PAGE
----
All those Nurses who agreed to participate and were rendering services in afore mentioned Hospitals of Quetta. The volunteers signed an informed consent form prior to entering the study having an age of 16 and above. Those who did not agree to participate in the study were excluded.

Study tool

A questionnaire adapted from the WHO injection safety assessment tool was used to collect both quantitative and qualitative information such as socio-demographic data of the nurses and their knowledge and practice of injection safety. Six questions were used to assess the respondent's knowledge while eight questions were used to assess their practice of injection safety. The Questionnaire was prepared in English language then translated into Urdu language with the help of experts from the Faculty of Pharmacy by using the standard translating procedures. The scoring system for the safety practice of injection of the respondents is Poor safety = Respondents having 4≥, and Good safety = Respondents having <4. The scoring system for the knowledge of respondents on injection is Adequate Knowledge = Respondents having 3≥, and Poor Knowledge = Respondents having <3.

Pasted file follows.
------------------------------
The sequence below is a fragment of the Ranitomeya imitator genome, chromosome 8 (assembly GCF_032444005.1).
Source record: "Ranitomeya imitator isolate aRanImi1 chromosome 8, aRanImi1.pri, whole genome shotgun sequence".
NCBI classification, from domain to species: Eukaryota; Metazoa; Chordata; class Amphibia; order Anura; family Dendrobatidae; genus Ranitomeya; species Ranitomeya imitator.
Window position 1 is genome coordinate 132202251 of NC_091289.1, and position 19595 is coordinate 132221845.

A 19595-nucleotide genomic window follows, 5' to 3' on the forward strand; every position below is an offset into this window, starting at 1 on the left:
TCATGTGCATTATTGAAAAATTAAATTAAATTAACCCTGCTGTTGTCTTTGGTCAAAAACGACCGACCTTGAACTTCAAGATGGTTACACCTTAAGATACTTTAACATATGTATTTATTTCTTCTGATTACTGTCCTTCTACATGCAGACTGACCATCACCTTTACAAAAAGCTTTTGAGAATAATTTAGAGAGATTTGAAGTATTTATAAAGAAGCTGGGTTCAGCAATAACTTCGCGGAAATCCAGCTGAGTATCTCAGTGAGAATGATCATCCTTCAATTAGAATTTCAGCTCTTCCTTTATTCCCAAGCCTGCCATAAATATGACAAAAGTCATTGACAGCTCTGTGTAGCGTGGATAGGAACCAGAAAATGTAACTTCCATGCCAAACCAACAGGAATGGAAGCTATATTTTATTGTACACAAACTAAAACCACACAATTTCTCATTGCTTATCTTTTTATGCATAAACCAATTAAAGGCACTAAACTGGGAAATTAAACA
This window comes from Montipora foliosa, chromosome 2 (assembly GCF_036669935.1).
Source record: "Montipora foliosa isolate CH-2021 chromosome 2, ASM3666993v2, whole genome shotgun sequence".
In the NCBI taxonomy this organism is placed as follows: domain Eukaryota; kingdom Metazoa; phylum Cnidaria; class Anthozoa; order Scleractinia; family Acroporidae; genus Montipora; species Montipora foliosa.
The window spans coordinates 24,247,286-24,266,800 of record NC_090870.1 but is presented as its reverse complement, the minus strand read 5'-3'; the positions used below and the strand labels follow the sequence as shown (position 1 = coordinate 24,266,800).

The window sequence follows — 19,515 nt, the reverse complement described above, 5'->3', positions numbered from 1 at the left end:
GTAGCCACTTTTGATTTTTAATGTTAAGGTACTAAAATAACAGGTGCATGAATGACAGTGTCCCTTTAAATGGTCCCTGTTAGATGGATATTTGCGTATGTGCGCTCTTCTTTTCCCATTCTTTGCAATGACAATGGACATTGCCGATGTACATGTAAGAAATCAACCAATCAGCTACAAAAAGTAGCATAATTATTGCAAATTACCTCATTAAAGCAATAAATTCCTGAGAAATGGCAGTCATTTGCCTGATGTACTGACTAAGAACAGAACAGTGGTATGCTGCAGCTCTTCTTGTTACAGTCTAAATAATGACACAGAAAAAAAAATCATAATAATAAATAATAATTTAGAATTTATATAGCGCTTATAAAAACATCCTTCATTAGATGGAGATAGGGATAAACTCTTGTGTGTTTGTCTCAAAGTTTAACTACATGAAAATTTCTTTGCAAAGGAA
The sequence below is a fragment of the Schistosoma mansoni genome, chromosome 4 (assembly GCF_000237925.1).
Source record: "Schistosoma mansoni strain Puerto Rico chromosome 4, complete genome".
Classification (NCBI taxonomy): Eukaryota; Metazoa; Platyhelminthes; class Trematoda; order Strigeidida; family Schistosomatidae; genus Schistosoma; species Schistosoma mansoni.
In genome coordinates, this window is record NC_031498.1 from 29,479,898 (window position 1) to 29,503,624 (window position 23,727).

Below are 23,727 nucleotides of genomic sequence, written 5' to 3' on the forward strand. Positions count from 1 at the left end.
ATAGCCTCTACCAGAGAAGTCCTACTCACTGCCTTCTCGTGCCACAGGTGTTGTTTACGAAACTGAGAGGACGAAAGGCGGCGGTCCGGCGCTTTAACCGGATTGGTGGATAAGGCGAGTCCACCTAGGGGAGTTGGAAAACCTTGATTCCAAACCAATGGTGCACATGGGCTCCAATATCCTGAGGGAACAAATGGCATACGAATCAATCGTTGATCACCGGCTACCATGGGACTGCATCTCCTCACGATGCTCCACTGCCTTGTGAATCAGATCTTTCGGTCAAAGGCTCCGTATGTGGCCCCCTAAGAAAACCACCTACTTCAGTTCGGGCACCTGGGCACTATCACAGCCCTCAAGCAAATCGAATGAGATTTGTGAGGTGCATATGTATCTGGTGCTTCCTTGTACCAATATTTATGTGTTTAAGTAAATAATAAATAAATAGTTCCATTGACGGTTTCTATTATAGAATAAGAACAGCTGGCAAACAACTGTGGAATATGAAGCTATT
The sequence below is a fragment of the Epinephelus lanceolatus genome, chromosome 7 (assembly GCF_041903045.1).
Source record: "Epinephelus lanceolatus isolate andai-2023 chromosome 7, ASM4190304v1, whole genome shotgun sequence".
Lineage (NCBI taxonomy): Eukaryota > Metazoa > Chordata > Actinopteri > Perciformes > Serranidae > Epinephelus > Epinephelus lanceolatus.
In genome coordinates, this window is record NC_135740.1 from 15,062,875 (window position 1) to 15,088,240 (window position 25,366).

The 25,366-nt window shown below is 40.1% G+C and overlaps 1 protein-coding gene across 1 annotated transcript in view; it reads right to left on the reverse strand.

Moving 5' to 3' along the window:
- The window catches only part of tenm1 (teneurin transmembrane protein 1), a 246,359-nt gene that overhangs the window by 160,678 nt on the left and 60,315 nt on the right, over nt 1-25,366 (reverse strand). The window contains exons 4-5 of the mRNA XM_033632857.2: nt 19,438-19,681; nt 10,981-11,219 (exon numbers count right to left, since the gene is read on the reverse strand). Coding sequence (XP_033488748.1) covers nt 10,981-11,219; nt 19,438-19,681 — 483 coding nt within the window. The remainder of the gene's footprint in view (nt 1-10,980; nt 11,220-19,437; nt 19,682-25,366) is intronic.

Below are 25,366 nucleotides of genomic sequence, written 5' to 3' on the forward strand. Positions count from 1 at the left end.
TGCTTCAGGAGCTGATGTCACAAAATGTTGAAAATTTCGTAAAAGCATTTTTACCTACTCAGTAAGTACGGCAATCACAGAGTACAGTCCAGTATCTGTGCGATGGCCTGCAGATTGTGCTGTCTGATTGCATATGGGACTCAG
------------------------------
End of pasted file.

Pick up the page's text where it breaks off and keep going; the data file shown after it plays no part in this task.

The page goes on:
Socio-demographic characteristics

Table 1 shows the percentage and frequencies of the demographic characteristics of respondents, a total of 490 questionnaires were distributed and 358 were returned so the response rate is 73.06%. The mean age of respondents is 28.84. The major age group which responded was from 26 to 35 years they are about 150 (41.9%), and 13 (3.6%) respondents were above 46 years and up to 55 years.